Whitefish residents hire lawyer to test for contamination from railyard

WHITEFISH - A high-profile trial lawyer from Billings will arrive in Whitefish on Monday, with a plan for detecting suspected railroad contamination in a trendy downtown neighborhood.

Cliff Edwards - who has more than a decade of courtroom experience uncovering Burlington Northern Sante Fe railway pollution - has announced his firm soon will begin environmental testing here, with several households already agreeing to play host to monitoring wells.

The move comes just weeks after BNSF began quietly knocking on doors, offering to buy homes and businesses that aren't for sale, while hinting the ground beneath might be polluted with toxins.

In an April 27 letter to city officials, the firm of Edwards, Frickle and Culver indicated it has been "retained by several Whitefish citizens to represent them regarding the potential migration of the Burlington Northern Sante Fe Railway's toxic plumes."

In that letter, Chris Edwards - Cliff Edwards' son - confirmed the firm is "in the process of investigating and testing the soil and groundwater near the rail yard to independently determine the plumes' boundaries and the migration route."

The Edwards family owns both business and residential property in Whitefish.

The town, like nearly two dozen other Montana towns, is home to a known railroad pollution site, with groundwater poisoned by spilled diesel fuel and chemical solvents. Although the historic emphasis has been on the diesel, state health officials have worried about vapors that could rise from pools of chlorinated solvents, tainting the buildings above.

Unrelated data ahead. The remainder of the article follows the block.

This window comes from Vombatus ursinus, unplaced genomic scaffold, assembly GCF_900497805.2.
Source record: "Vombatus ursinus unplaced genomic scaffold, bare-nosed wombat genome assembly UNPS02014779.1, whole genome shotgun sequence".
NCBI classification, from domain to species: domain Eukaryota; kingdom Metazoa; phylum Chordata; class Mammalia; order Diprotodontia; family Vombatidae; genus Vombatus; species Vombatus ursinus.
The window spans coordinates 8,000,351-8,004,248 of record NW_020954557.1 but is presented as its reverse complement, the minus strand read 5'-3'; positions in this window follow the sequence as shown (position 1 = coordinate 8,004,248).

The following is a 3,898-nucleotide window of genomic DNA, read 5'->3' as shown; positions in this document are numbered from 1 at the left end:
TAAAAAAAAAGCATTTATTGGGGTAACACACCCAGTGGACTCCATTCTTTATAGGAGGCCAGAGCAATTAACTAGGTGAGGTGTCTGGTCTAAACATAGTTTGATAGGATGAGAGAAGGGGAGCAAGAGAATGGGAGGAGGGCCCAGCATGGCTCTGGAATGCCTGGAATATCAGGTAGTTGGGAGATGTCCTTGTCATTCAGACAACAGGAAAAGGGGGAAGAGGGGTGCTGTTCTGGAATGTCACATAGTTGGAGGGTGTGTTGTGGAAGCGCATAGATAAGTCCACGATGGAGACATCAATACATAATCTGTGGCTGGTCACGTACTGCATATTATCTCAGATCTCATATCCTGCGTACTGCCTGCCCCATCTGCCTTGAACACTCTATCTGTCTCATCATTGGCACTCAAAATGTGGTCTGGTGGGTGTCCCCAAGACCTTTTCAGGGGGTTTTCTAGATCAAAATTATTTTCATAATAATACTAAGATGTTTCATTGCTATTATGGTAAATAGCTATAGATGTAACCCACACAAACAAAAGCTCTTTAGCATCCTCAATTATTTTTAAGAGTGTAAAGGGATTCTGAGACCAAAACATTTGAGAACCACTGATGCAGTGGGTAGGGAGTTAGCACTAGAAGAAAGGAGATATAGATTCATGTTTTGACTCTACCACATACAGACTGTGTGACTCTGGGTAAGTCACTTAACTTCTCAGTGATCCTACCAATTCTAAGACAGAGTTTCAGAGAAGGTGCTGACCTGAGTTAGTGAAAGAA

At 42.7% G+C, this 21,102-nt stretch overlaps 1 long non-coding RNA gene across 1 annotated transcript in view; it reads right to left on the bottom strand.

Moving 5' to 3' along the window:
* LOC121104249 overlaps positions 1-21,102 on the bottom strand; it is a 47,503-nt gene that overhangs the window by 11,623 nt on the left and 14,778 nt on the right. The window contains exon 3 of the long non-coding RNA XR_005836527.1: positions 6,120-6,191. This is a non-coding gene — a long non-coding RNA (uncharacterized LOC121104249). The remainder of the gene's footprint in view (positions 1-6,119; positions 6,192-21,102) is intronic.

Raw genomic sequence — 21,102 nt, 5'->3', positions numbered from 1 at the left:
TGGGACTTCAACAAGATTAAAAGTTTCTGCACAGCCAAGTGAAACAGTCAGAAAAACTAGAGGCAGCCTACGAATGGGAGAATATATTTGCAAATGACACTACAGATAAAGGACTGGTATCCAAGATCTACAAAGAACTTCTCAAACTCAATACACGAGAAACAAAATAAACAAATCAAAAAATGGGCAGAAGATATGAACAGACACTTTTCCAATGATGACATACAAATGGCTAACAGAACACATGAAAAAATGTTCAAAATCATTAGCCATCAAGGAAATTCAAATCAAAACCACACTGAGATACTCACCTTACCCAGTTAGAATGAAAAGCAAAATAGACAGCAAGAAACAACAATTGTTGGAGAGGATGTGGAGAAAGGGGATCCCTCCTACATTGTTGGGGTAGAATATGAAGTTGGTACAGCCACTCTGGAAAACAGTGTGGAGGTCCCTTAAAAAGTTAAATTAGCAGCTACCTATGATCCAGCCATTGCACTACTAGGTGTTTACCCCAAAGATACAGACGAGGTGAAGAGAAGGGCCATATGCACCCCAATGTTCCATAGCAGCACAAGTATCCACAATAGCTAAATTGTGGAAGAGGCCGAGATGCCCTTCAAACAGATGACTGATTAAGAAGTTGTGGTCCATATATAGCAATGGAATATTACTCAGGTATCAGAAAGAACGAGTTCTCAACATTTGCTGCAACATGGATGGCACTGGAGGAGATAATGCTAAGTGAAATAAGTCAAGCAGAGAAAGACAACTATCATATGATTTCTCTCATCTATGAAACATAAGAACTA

The railroad has so far monitored the pollution itself, reporting to the state Department of Environmental Quality, which has no funding to conducts tests of its own.

That self-monitoring, however, has not always proved adequate. In Havre, for instance, residents conducted independent tests similar to those Edwards has begun in Whitefish, only to reveal toxins the railroad had missed.

Recent court decisions have increased the railroad's potential liability, allowing citizens to sue for cleanup costs well beyond the value of their properties.

"If the company buys these properties, they eliminate their liability, possibly forever," said City Attorney John Phelps.

The railroad, for its part, insists it has no new information suggesting the Whitefish plumes have moved. The company has been making offers to neighbors, a BNSF spokesman said, because it "merely determined that it may be constructive and helpful for everyone to discuss various economic options related to property in the area."

The Edwards firm, however, isn't buying that, and in the April 27 letter alleges "their actions only mean one thing - BNSF knows their toxic plumes have migrated or are migrating off of BNSF's property onto residential and business properties."

"We're getting more inquiries every day," Chris Edwards said in a telephone interview. "Our big concern now is identifying the actual extent of the plume. What's so frustrating now is that the plume seems to be very poorly defined."

BNSF spokesman Gus Melonas said the company has not been informed as to the details of Edwards' planned environmental review.